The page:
Saturday, April 6, 2013

Today's poem by Robert Service

Contentment


An ancient gaffer once I knew,
Who puffed a pipe and tossed a tankard;
He claimed a hundred years and two,
And for a dozen more he hankered;
So o’er a pint I asked how he
Had kept his timbers tight together;
He grinned and answered: “It maun be
Because I likes all kinds o’ weather.

“For every morn when I get up
I lights my clay pipe wi’ a cinder,
And as me mug o’ tea I sup
I looks from out the cottage winder;
And if it’s shade or if it’s shine
Or wind or snow befit to freeze me,
I always say: ‘Well, now that’s fine . . .
It’s just the sort o’ day to please me.’

“For I have found it wise in life
To take the luck the way it’s coming;
A wake, a worry or a wife -
Just carry on and keep a-humming.
And so I lights me pipe o’ clay,
And though the morn on blizzard borders,
I chuckle in me guts and say:
‘It’s just the day the doctor orders.’ ”

A mighty good philosophy
Thought I, and leads to longer living,
To make the best of things that be,
And take the weather of God’s giving;
So though the sky be ashen grey,
And winds be edged and sleet be slanting,
Heap faggots on the fire and say:
“It’s just the kind of day I’m wanting.”

Robert Service (1874-1958)

When Tom's father died, we inherited one of his bookcases, as well as any of his books we wanted. We chose mysteries, nonfiction, and poetry, including a book of Robert Service's poems. As I was thumbing through this morning, I was taken with this one, whose words seem to echo those of Roger Ebert in yesterday's quote du jour. 

The bottom shelf contains Tom's father's books.



 Can you see the coffee stains? Was he reading the poems as he drank his coffee, and then put the cup down on the book? This is why I love books that belonged to someone before me.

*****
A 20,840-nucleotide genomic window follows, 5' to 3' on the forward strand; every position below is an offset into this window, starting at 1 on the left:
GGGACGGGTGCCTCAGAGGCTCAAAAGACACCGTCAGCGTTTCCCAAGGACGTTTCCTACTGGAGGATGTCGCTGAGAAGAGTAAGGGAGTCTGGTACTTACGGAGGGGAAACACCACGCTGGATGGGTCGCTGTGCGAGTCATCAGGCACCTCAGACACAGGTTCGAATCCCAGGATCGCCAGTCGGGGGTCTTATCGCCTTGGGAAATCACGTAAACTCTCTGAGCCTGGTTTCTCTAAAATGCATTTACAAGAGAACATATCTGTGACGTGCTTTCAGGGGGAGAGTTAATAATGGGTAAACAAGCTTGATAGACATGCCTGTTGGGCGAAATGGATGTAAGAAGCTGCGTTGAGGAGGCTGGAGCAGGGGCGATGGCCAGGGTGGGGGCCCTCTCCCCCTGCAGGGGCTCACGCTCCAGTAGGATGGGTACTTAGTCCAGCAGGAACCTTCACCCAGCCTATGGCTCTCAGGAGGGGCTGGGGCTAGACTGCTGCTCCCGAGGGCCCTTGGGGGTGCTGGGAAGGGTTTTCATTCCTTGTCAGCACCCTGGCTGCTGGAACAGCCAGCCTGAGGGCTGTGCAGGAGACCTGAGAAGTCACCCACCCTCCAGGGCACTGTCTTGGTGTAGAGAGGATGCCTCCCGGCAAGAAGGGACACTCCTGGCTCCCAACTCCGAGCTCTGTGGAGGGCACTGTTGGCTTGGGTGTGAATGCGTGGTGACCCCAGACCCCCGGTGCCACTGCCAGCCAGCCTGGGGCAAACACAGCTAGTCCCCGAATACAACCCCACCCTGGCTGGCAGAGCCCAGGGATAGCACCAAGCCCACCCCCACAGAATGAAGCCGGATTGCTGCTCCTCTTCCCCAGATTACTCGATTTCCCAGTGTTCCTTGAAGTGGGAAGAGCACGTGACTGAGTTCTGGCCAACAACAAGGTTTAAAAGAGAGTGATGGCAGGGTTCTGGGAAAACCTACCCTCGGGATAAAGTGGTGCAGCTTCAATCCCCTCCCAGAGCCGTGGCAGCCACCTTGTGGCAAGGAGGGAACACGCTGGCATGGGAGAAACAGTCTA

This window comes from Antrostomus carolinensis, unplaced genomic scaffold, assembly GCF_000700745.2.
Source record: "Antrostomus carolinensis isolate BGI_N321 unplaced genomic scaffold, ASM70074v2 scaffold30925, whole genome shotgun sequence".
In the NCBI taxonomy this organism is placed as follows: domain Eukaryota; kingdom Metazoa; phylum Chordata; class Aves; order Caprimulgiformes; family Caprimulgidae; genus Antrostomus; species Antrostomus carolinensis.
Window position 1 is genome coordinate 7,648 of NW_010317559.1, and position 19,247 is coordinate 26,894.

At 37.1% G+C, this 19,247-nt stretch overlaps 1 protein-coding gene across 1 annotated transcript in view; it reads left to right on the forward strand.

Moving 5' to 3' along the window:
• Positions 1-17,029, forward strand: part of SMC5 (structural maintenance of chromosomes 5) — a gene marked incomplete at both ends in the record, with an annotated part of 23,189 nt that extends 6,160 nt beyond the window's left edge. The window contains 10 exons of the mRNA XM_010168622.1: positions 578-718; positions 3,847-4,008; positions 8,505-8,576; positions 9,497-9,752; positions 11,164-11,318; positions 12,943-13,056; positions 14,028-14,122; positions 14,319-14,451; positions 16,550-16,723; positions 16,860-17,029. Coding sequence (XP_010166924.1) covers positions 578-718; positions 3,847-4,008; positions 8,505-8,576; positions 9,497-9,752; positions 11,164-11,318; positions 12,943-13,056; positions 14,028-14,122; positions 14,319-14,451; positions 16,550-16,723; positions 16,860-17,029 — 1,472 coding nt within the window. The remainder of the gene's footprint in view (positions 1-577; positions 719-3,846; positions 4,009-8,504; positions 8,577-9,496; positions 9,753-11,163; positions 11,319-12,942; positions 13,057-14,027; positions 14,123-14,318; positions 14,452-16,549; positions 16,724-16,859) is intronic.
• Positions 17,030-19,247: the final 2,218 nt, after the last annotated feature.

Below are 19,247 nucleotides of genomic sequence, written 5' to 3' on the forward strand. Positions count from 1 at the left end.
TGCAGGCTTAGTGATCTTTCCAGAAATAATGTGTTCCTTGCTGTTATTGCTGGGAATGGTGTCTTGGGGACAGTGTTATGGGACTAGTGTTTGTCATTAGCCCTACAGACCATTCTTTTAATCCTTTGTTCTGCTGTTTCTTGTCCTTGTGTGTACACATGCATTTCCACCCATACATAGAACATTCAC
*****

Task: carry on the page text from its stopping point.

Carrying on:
25 comments:

  1. What a lovely poem! Thank you Nan. I have never heard of the poet - will have to go and look him up.

    ReplyDelete
  2. Sorry - I'm back! There is a whole section about him on Wiki, which is fascinating! I rather thought he might be English by the style, and indeed he was, though he spent years in Canada and America. His style is just like a lady who has been writing and performing for many years in the UK, her name is Pam Ayres, and she has a wonderful Bristol accent. Thanks for the discovery.

    ReplyDelete
    Replies
    1. So great that you took the time to read about him. He's quite famous here for two particular poems - The Cremation of Sam McGee, and The Shooting of Dan McGraw (titles easily confused!).

      Delete
  3. Being Alaskan born and bred I am partial to Robert Service :-)

    ReplyDelete
    Replies
    1. I would imagine he is read in the schools particularly there.

      Delete
  4. When I was reading the poem, I found I was somehow using a Lancashire accent, on looking him up in Wiki, I find that he was born in Lancashire, as was I, it's some cadence that must have remained despite all his travels.
    Nan, your posts make me a much better read woman, thank you.
    Carole

    ReplyDelete
    Replies
    1. That is just amazing to me. Wow. I'm shaking my head in wonder. Really.
      And thanks for those nice words.

      Delete
  5. Beautiful post :) And this is one of the reasons I love old books so much...just imagining the history behind them!

    ReplyDelete
    Replies
    1. Thank you! It is fun reading 'pre-owned' books. Sometimes you find writing in the margins or even notes tucked inside.

      Delete
  6. Robert Service was certainly one to grab life by the . . . whatever . . . and make the most of each day.